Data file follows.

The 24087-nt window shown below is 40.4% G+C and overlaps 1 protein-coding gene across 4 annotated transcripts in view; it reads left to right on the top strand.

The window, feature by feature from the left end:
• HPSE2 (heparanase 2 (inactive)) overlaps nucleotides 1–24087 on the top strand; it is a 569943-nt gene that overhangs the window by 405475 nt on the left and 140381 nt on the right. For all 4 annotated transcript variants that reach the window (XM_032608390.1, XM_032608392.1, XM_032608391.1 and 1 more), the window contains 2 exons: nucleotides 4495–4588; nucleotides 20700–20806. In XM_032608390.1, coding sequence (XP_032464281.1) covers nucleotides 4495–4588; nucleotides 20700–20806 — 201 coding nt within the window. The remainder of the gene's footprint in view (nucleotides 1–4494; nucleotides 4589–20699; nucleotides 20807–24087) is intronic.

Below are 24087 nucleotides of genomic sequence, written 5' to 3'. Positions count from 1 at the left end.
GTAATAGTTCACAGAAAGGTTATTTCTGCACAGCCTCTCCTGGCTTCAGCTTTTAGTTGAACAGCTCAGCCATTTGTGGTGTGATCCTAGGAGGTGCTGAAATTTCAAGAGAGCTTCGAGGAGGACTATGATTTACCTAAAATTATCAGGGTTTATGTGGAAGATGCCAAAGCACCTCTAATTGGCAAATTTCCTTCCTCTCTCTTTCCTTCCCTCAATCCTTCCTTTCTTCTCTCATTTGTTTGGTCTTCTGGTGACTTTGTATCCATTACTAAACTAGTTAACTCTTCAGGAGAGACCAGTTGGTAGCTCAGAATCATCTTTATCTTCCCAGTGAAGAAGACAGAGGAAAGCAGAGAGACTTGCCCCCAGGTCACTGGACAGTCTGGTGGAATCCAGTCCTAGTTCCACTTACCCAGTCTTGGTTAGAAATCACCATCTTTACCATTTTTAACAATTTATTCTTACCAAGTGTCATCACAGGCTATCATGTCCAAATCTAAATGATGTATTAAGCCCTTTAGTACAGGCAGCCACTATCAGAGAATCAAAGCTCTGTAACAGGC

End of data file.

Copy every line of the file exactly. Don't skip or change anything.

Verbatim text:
The 24087-nt window shown below is 40.4% G+C and overlaps 1 protein-coding gene across 4 annotated transcripts in view; it reads left to right on the top strand.

The window, feature by feature from the left end:
• HPSE2 (heparanase 2 (inactive)) overlaps nucleotides 1–24087 on the top strand; it is a 569943-nt gene that overhangs the window by 405475 nt on the left and 140381 nt on the right. For all 4 annotated transcript variants that reach the window (XM_032608390.1, XM_032608392.1, XM_032608391.1 and 1 more), the window contains 2 exons: nucleotides 4495–4588; nucleotides 20700–20806. In XM_032608390.1, coding sequence (XP_032464281.1) covers nucleotides 4495–4588; nucleotides 20700–20806 — 201 coding nt within the window. The remainder of the gene's footprint in view (nucleotides 1–4494; nucleotides 4589–20699; nucleotides 20807–24087) is intronic.

Below are 24087 nucleotides of genomic sequence, written 5' to 3'. Positions count from 1 at the left end.
GTAATAGTTCACAGAAAGGTTATTTCTGCACAGCCTCTCCTGGCTTCAGCTTTTAGTTGAACAGCTCAGCCATTTGTGGTGTGATCCTAGGAGGTGCTGAAATTTCAAGAGAGCTTCGAGGAGGACTATGATTTACCTAAAATTATCAGGGTTTATGTGGAAGATGCCAAAGCACCTCTAATTGGCAAATTTCCTTCCTCTCTCTTTCCTTCCCTCAATCCTTCCTTTCTTCTCTCATTTGTTTGGTCTTCTGGTGACTTTGTATCCATTACTAAACTAGTTAACTCTTCAGGAGAGACCAGTTGGTAGCTCAGAATCATCTTTATCTTCCCAGTGAAGAAGACAGAGGAAAGCAGAGAGACTTGCCCCCAGGTCACTGGACAGTCTGGTGGAATCCAGTCCTAGTTCCACTTACCCAGTCTTGGTTAGAAATCACCATCTTTACCATTTTTAACAATTTATTCTTACCAAGTGTCATCACAGGCTATCATGTCCAAATCTAAATGATGTATTAAGCCCTTTAGTACAGGCAGCCACTATCAGAGAATCAAAGCTCTGTAACAGGC